Maternal creatine in pregnancy: a retrospective cohort study.

Dickinson, H, Davies-Tuck, M, Ellery, S J, Grieger, J A, Wallace, E M, Snow, R J, Walker, D W and Clifton, V L 2016, Maternal creatine in pregnancy: a retrospective cohort study., BJOG: an international journal of obstetrics and gynaecology, vol. 123, no. 11, pp. 1830-1838, doi: 10.1111/1471-0528.14237.

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Title Maternal creatine in pregnancy: a retrospective cohort study.
Author(s) Dickinson, H
Davies-Tuck, M
Ellery, S J
Grieger, J A
Wallace, E M
Snow, R JORCID iD for Snow, R J
Walker, D W
Clifton, V L
Journal name BJOG: an international journal of obstetrics and gynaecology
Volume number 123
Issue number 11
Start page 1830
End page 1838
Total pages 9
Publisher Wiley
Place of publication Chichester, Eng.
Publication date 2016-08-23
ISSN 1471-0528
Keyword(s) Fetal growth
Summary OBJECTIVE: To estimate creatine concentrations in maternal plasma and urine, and establish relationships with maternal characteristics, diet and fetal growth. DESIGN: Retrospective cohort study. SETTING: Lyell McEwin Hospital, Adelaide, Australia. POPULATION: A biobank of plasma and urine samples collected at 13, 18, 30 and 36 weeks' gestation from 287 pregnant women from a prospective cohort of asthmatic and non-asthmatic women. METHODS: Creatine was measured by enzymatic analysis. Change in creatine over pregnancy was assessed using the Friedman test. Linear mixed models regression was used to determine associations between maternal factors and diet with creatine across pregnancy and between creatine with indices of fetal growth at birth. MAIN OUTCOME MEASURES: Maternal creatine concentrations, associations between maternal factors and creatine and between creatine and fetal growth parameters. RESULTS: Maternal smoking, body mass index, asthma and socio-economic status were positively and parity negatively associated with maternal plasma and/or urine creatine. Maternal urine creatine concentration was positively associated with birthweight centile and birth length. After adjustment, each μmol/l increase in maternal urinary creatine was associated with a 1.23 (95% CI 0.44-2.02) unit increase in birthweight centile and a 0.11-cm (95% CI 0.03-0.2) increase in birth length. CONCLUSIONS: Maternal factors and fetal growth measures are associated with maternal plasma and urine creatine concentrations. TWEETABLE ABSTRACT: Maternal creatine is altered by pregnancy; fetal growth measures are associated with maternal creatine concentrations.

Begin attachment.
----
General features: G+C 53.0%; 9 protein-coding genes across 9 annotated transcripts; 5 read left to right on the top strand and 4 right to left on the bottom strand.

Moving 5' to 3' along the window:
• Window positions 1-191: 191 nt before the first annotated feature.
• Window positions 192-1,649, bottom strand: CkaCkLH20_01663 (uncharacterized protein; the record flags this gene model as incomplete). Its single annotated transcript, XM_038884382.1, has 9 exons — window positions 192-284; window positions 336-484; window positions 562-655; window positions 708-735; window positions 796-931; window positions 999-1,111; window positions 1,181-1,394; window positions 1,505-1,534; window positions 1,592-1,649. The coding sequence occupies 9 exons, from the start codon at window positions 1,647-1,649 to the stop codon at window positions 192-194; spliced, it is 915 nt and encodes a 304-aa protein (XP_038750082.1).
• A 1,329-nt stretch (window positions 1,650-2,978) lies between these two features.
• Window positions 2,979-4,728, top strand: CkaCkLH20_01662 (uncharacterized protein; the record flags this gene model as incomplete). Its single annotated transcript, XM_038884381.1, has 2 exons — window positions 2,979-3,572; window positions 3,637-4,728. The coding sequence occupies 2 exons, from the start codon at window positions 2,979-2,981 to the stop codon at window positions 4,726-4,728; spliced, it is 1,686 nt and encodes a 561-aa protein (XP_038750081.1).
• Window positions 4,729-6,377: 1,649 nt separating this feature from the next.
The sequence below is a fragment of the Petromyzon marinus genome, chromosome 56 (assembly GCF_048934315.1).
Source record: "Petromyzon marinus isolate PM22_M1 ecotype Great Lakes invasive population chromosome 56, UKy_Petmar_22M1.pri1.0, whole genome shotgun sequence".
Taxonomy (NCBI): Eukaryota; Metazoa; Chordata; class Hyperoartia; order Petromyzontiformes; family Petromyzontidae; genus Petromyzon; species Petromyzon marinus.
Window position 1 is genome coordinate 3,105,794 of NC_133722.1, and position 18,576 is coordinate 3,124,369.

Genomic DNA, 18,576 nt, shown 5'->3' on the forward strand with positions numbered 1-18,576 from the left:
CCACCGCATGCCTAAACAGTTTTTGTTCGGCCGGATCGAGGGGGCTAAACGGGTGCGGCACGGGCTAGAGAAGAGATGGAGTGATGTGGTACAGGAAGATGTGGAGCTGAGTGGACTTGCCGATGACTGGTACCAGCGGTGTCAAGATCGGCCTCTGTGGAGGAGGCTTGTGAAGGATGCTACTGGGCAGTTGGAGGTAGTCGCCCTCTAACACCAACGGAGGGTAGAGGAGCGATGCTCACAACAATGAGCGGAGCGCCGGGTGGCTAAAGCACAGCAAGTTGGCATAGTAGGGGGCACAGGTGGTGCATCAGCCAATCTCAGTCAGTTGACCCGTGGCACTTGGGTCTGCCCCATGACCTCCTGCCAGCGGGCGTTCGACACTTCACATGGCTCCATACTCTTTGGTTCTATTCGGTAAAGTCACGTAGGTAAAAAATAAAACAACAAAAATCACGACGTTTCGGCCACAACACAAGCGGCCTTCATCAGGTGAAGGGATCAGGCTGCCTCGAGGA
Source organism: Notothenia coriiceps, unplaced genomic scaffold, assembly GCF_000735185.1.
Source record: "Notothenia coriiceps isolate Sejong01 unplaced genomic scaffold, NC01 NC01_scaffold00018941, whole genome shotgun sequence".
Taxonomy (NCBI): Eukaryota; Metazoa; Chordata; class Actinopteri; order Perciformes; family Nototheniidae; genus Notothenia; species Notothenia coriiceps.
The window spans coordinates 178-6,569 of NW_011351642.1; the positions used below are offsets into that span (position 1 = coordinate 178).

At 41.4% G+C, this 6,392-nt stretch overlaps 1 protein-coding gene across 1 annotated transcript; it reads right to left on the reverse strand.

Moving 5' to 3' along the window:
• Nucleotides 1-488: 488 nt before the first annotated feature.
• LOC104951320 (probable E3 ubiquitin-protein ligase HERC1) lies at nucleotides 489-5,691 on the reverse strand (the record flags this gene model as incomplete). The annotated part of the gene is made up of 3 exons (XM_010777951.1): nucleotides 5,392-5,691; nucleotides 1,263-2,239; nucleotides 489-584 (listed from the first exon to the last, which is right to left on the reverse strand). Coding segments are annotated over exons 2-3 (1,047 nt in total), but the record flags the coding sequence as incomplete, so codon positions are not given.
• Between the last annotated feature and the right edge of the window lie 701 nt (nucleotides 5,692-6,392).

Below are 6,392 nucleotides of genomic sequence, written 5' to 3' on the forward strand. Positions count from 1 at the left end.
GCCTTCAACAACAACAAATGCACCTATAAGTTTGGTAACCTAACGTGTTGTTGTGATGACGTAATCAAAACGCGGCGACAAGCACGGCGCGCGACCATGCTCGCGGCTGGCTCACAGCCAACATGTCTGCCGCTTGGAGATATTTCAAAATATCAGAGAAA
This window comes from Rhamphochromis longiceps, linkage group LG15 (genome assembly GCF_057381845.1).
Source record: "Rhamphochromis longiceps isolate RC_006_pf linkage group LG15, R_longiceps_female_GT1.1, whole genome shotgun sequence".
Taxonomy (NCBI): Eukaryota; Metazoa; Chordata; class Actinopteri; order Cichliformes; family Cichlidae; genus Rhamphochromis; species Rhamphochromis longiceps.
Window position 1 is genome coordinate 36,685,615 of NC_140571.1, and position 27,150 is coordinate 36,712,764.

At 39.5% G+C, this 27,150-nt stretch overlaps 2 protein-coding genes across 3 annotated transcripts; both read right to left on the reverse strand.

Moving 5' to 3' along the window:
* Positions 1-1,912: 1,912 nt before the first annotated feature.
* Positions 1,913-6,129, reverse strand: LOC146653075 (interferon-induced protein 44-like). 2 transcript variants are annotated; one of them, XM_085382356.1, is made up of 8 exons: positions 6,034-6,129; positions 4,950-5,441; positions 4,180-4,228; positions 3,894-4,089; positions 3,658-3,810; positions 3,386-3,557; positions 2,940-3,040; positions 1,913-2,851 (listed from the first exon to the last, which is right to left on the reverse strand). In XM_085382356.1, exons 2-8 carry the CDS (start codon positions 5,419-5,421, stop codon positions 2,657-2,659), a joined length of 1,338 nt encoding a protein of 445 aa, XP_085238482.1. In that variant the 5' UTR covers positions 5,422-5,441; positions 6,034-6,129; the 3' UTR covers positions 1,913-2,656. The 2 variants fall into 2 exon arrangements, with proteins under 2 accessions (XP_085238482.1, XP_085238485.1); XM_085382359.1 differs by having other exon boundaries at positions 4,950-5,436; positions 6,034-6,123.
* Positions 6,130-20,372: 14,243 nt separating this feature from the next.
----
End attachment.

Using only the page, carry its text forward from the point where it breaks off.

Language eng
DOI 10.1111/1471-0528.14237
Field of Research 110399 Clinical Sciences not elsewhere classified
Socio Economic Objective 970111 Expanding Knowledge in the Medical and Health Sciences
HERDC Research category C1 Refereed article in a scholarly journal
ERA Research output type C Journal article
Copyright notice ©2016, Wiley
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Document type: Journal Article
Collections: Faculty of Health
School of Exercise and Nutrition Sciences
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